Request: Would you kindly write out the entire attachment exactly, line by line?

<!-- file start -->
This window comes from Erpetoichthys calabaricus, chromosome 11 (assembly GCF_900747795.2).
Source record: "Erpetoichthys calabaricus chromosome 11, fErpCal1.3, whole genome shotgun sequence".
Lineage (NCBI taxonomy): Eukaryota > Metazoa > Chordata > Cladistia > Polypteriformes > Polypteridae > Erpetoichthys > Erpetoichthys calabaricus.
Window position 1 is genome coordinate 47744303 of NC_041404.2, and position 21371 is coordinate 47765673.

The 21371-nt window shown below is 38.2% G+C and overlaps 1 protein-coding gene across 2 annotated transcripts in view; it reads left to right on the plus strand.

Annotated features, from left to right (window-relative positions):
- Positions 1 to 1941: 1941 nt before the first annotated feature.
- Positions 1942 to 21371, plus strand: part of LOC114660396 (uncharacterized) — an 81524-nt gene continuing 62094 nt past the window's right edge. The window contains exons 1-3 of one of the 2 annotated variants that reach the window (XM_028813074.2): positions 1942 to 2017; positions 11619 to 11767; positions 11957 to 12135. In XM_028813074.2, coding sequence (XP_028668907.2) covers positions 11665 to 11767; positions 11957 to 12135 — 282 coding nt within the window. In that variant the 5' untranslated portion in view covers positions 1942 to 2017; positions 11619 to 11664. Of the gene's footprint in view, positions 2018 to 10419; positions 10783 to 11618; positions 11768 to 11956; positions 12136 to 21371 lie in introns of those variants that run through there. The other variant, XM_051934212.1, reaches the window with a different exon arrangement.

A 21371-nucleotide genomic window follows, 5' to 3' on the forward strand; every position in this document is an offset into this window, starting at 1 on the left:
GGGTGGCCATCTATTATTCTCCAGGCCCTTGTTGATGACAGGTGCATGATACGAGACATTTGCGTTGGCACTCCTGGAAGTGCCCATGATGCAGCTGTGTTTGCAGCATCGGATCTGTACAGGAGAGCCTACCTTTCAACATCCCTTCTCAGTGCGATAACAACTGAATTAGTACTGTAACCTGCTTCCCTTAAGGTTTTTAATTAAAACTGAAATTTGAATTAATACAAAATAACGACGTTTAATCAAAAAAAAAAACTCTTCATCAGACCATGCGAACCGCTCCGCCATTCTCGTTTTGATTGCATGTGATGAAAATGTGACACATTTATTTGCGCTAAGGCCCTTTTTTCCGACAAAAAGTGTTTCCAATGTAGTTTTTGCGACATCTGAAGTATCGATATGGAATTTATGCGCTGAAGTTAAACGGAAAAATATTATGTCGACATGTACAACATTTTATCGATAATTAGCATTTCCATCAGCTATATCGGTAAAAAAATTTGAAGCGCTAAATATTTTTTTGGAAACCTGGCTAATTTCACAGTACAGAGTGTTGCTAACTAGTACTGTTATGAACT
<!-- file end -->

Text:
This window comes from Erpetoichthys calabaricus, chromosome 11 (assembly GCF_900747795.2).
Source record: "Erpetoichthys calabaricus chromosome 11, fErpCal1.3, whole genome shotgun sequence".
Lineage (NCBI taxonomy): Eukaryota > Metazoa > Chordata > Cladistia > Polypteriformes > Polypteridae > Erpetoichthys > Erpetoichthys calabaricus.
Window position 1 is genome coordinate 47744303 of NC_041404.2, and position 21371 is coordinate 47765673.

The 21371-nt window shown below is 38.2% G+C and overlaps 1 protein-coding gene across 2 annotated transcripts in view; it reads left to right on the plus strand.

Annotated features, from left to right (window-relative positions):
- Positions 1 to 1941: 1941 nt before the first annotated feature.
- Positions 1942 to 21371, plus strand: part of LOC114660396 (uncharacterized) — an 81524-nt gene continuing 62094 nt past the window's right edge. The window contains exons 1-3 of one of the 2 annotated variants that reach the window (XM_028813074.2): positions 1942 to 2017; positions 11619 to 11767; positions 11957 to 12135. In XM_028813074.2, coding sequence (XP_028668907.2) covers positions 11665 to 11767; positions 11957 to 12135 — 282 coding nt within the window. In that variant the 5' untranslated portion in view covers positions 1942 to 2017; positions 11619 to 11664. Of the gene's footprint in view, positions 2018 to 10419; positions 10783 to 11618; positions 11768 to 11956; positions 12136 to 21371 lie in introns of those variants that run through there. The other variant, XM_051934212.1, reaches the window with a different exon arrangement.

A 21371-nucleotide genomic window follows, 5' to 3' on the forward strand; every position in this document is an offset into this window, starting at 1 on the left:
GGGTGGCCATCTATTATTCTCCAGGCCCTTGTTGATGACAGGTGCATGATACGAGACATTTGCGTTGGCACTCCTGGAAGTGCCCATGATGCAGCTGTGTTTGCAGCATCGGATCTGTACAGGAGAGCCTACCTTTCAACATCCCTTCTCAGTGCGATAACAACTGAATTAGTACTGTAACCTGCTTCCCTTAAGGTTTTTAATTAAAACTGAAATTTGAATTAATACAAAATAACGACGTTTAATCAAAAAAAAAAACTCTTCATCAGACCATGCGAACCGCTCCGCCATTCTCGTTTTGATTGCATGTGATGAAAATGTGACACATTTATTTGCGCTAAGGCCCTTTTTTCCGACAAAAAGTGTTTCCAATGTAGTTTTTGCGACATCTGAAGTATCGATATGGAATTTATGCGCTGAAGTTAAACGGAAAAATATTATGTCGACATGTACAACATTTTATCGATAATTAGCATTTCCATCAGCTATATCGGTAAAAAAATTTGAAGCGCTAAATATTTTTTTGGAAACCTGGCTAATTTCACAGTACAGAGTGTTGCTAACTAGTACTGTTATGAACT